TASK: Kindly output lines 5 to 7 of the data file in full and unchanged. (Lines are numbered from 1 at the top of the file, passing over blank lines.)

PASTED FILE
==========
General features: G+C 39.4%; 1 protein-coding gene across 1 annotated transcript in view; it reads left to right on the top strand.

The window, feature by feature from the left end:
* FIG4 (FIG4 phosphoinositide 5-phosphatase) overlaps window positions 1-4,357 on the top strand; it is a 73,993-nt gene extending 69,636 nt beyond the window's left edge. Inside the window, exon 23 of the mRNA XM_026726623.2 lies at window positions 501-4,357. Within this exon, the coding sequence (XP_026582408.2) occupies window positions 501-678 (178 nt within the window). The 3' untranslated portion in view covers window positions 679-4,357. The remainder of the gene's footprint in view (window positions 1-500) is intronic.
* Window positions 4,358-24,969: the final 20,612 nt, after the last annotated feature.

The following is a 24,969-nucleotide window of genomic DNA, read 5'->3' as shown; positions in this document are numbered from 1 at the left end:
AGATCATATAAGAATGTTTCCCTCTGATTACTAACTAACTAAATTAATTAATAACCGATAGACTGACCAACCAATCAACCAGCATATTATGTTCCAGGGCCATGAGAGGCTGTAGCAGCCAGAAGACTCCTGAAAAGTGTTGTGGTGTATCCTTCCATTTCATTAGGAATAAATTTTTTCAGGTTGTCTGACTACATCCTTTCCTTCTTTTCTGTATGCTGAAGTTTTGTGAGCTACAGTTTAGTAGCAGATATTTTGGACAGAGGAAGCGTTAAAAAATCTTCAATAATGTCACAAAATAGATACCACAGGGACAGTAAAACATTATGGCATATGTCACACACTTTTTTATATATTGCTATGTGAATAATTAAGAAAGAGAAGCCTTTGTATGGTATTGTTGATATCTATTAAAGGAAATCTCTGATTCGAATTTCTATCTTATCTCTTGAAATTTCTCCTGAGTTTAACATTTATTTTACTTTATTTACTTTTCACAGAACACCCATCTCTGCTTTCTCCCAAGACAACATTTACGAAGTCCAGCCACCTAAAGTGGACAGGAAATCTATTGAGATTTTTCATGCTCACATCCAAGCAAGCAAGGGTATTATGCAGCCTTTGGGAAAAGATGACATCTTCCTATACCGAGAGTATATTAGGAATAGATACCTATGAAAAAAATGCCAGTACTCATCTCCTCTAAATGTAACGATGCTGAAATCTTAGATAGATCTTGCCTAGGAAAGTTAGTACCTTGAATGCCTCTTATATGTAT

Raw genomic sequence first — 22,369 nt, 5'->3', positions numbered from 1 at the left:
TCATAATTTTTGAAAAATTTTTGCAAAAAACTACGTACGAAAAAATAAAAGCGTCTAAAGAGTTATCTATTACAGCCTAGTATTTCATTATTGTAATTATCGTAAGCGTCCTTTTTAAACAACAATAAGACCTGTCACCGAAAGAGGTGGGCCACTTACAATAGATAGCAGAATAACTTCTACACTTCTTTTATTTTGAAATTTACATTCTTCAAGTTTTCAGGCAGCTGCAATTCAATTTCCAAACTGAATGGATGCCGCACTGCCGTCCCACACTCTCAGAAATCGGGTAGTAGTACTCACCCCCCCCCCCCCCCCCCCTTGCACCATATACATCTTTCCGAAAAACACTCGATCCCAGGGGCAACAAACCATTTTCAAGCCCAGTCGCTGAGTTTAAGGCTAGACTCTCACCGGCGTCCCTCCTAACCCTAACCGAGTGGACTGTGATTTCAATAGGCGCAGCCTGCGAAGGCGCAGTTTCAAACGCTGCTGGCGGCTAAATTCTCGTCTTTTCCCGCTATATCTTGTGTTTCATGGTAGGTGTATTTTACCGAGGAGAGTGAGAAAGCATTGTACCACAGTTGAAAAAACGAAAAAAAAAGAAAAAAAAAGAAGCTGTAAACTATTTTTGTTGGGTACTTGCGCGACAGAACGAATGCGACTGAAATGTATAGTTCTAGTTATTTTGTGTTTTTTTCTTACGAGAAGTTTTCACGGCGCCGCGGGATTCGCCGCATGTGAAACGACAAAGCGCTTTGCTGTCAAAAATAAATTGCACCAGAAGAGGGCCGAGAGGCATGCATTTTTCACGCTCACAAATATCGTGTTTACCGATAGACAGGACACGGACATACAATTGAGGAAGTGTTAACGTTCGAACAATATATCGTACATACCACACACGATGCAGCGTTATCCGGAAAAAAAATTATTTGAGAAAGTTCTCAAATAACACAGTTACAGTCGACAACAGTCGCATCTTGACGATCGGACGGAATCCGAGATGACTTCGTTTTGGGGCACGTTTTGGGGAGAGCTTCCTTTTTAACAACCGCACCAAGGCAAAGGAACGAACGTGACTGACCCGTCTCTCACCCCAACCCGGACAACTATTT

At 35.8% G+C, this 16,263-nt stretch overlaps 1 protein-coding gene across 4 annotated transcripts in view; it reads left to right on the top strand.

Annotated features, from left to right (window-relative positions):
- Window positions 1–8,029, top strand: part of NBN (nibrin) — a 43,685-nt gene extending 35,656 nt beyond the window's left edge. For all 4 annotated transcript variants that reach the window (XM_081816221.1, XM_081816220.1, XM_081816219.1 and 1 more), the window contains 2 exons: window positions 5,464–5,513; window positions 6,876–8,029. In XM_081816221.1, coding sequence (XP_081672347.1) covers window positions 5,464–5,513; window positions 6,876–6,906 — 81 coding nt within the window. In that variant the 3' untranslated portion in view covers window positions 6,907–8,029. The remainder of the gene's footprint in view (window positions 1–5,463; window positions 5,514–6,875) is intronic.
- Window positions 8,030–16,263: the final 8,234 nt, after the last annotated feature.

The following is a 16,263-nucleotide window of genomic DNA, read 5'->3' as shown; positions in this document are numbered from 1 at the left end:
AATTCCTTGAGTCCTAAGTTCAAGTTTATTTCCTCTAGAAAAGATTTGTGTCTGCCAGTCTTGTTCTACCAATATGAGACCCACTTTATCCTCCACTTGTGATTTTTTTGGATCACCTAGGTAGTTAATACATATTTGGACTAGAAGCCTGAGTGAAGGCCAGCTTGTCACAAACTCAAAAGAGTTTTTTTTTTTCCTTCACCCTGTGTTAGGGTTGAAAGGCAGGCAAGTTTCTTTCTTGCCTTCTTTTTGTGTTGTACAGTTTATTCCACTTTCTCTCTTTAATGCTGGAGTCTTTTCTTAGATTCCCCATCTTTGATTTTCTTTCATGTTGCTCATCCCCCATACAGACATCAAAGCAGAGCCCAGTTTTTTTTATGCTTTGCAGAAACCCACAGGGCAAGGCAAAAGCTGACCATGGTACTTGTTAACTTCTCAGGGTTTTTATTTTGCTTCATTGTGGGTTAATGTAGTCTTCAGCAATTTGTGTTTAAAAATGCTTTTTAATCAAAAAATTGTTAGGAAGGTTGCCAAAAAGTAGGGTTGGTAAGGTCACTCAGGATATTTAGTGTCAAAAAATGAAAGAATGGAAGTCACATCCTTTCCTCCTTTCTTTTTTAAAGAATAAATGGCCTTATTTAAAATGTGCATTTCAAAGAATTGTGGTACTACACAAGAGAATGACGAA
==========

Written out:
The following is a 24,969-nucleotide window of genomic DNA, read 5'->3' as shown; positions in this document are numbered from 1 at the left end:
AGATCATATAAGAATGTTTCCCTCTGATTACTAACTAACTAAATTAATTAATAACCGATAGACTGACCAACCAATCAACCAGCATATTATGTTCCAGGGCCATGAGAGGCTGTAGCAGCCAGAAGACTCCTGAAAAGTGTTGTGGTGTATCCTTCCATTTCATTAGGAATAAATTTTTTCAGGTTGTCTGACTACATCCTTTCCTTCTTTTCTGTATGCTGAAGTTTTGTGAGCTACAGTTTAGTAGCAGATATTTTGGACAGAGGAAGCGTTAAAAAATCTTCAATAATGTCACAAAATAGATACCACAGGGACAGTAAAACATTATGGCATATGTCACACACTTTTTTATATATTGCTATGTGAATAATTAAGAAAGAGAAGCCTTTGTATGGTATTGTTGATATCTATTAAAGGAAATCTCTGATTCGAATTTCTATCTTATCTCTTGAAATTTCTCCTGAGTTTAACATTTATTTTACTTTATTTACTTTTCACAGAACACCCATCTCTGCTTTCTCCCAAGACAACATTTACGAAGTCCAGCCACCTAAAGTGGACAGGAAATCTATTGAGATTTTTCATGCTCACATCCAAGCAAGCAAGGGTATTATGCAGCCTTTGGGAAAAGATGACATCTTCCTATACCGAGAGTATATTAGGAATAGATACCTATGAAAAAAATGCCAGTACTCATCTCCTCTAAATGTAACGATGCTGAAATCTTAGATAGATCTTGCCTAGGAAAGTTAGTACCTTGAATGCCTCTTATATGTAT

Raw genomic sequence first — 22,369 nt, 5'->3', positions numbered from 1 at the left: